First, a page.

Fri, Sep 5, 2014 → Sat, Oct 4, 2014
Keith Mayerson’s exhibitions are often installations of images that create larger narratives. Each work is imbued with allegorical content that relates to the world, yet allows, through its formal nuances, for the transcendent and sublime. The works stand on their own for form and content, but, like panels in a comic, the juxtaposition of each image together also tells a non-linear story. In experiencing the images in context as a series, the viewer creates the ultimate meaning for the installations.
My American Dream is an über narrative, born out of a large cosmology of mostly the last four years of painting personal images from photographs from Mayerson’s own life—of him and his husband, his family and the world around him—but also from a long twenty-year career of painting from appropriated imagery and abstraction. A section of a larger cosmology of My American Dream was recently included by curator Stuart Comer in the 2014 Whitney Biennial (which included three of the paintings in this selection).
My American Dream: Frontiersmen focuses on the heart of his narrative, which is the artist’s life with his partner of 22 years and husband, Andrew Madrid, and the context of a historical America that enabled the liberties for their dream to exist. American Eagle, (a painting of a plaster cast of an eagle from the top of an American Eagle’s Lodge in Huntington Beach, CA) symbolizes the strength and willpower of our country to survive during times of strife and renewal, fighting for freedom. Cowboys and Indians (Andrew and I), is a diptych of the artist and his husband from studio photographs taken when they were small children (Mayerson, from Colorado, in cowboy boots and Madrid, Latino and part Native American from California), seemingly destined to be partners for life. Sitting Bull is a portrait (appropriated from a postcard that he sold to benefit his people when he was in Buffalo Bill’s Wild West Show), of the legendary Native American leader in front of a painted backdrop, which breaks into a surreal world of the early days of our country. Husbands (Andrew and I), from a “selfie” that Madrid took, depicts the artist and his husband in current times at their cabin in California where they were married. Love Triumphant (James Dean in a Tree) is from a notorious photo alleged to be of the great (bisexual) actor who helped give a voice to youth culture and inspired Rock and Roll, who unabashedly celebrates his spirit of independence and liberty posing in flagrante, from above.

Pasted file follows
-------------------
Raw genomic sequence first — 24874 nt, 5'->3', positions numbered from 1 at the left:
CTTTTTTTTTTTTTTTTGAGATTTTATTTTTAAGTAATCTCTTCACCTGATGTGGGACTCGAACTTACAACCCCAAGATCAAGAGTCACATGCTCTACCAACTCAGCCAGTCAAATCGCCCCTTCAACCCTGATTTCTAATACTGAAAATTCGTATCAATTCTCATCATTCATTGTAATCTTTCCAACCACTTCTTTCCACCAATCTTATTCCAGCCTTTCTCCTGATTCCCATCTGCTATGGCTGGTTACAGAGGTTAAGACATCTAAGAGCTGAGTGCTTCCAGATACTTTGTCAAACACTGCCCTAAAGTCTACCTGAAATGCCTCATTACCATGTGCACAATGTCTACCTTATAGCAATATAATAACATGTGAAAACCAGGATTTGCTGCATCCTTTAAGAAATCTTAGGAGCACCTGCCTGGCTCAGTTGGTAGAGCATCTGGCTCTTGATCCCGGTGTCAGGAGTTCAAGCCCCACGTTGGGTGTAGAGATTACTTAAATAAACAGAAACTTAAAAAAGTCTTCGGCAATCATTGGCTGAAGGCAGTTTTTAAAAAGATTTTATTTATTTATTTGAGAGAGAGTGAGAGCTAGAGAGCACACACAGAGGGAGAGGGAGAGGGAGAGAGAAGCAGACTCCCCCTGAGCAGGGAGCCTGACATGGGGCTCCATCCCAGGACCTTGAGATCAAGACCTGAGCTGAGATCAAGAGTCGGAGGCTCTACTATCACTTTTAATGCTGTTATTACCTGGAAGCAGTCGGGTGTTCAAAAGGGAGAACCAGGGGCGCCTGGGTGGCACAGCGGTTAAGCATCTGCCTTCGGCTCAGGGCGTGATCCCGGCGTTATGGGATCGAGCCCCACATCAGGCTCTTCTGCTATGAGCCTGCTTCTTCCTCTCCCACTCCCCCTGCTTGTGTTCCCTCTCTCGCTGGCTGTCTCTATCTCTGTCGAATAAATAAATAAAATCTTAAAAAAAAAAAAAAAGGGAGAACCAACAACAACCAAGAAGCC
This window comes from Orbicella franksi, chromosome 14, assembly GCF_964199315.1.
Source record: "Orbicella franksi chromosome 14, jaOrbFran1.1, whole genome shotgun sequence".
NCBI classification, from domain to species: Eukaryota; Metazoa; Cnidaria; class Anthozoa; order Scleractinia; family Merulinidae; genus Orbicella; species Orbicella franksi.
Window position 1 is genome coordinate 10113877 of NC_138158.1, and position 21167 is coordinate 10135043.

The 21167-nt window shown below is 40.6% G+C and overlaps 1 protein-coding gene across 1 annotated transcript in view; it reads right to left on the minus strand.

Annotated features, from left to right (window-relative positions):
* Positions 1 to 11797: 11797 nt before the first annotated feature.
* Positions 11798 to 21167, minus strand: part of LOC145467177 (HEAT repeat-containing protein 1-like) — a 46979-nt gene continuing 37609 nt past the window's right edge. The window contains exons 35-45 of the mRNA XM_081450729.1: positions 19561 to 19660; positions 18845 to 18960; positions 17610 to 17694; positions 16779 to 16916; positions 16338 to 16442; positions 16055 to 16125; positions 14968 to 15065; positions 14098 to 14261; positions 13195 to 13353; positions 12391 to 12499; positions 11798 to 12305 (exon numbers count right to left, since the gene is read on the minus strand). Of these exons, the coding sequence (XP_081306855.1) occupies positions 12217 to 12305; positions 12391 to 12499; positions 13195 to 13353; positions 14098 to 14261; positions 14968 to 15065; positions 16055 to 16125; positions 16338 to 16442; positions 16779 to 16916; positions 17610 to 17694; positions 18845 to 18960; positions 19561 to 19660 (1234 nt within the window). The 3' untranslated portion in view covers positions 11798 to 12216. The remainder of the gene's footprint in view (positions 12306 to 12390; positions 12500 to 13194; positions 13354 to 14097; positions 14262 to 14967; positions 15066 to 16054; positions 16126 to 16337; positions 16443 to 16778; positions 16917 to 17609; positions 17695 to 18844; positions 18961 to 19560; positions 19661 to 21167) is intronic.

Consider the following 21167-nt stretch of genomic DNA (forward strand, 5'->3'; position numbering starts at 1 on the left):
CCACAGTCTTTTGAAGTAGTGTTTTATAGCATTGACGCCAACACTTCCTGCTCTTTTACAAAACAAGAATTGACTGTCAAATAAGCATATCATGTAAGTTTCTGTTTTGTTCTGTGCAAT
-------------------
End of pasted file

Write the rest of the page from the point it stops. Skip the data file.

My American Dream is both an intimate account of Mayerson’s journey into the 21st century and a contemporary portrait of America in challenging times. With formal principles inspired by Manet, Monet and many of the old masters, and modernists who made paintings that were both political and personal, as well as painterly, warm and transcendent, Mayerson paints from his heart romantic images that hold deep significance not only to him, but extend to pertinent issues currently shaping our world and cultural history. In these works, he hopes to render the America of the moment: diversely and ideologically the country that is beloved, yet hard to define, one who’s social and political landscape is in a state of constant and extreme flux and change.
Mayerson's work is featured in the permanent collections of the Museum of Modern Art (MoMA); the Whitney Museum of American Art; the Museum of Contemporary Art, Los Angeles (MOCA); the Corcoran Gallery; the Los Angeles County Museum of Art (LACMA); the San Francisco Museum of Modern Art (SFMOMA); the Cleveland Museum of Art; and the Columbus Museum of Art (CMA). Mayerson has a B.A. from Brown University, and an MFA from the University of California, Irvine. He lives in New York City. This is his first solo exhibition with the gallery.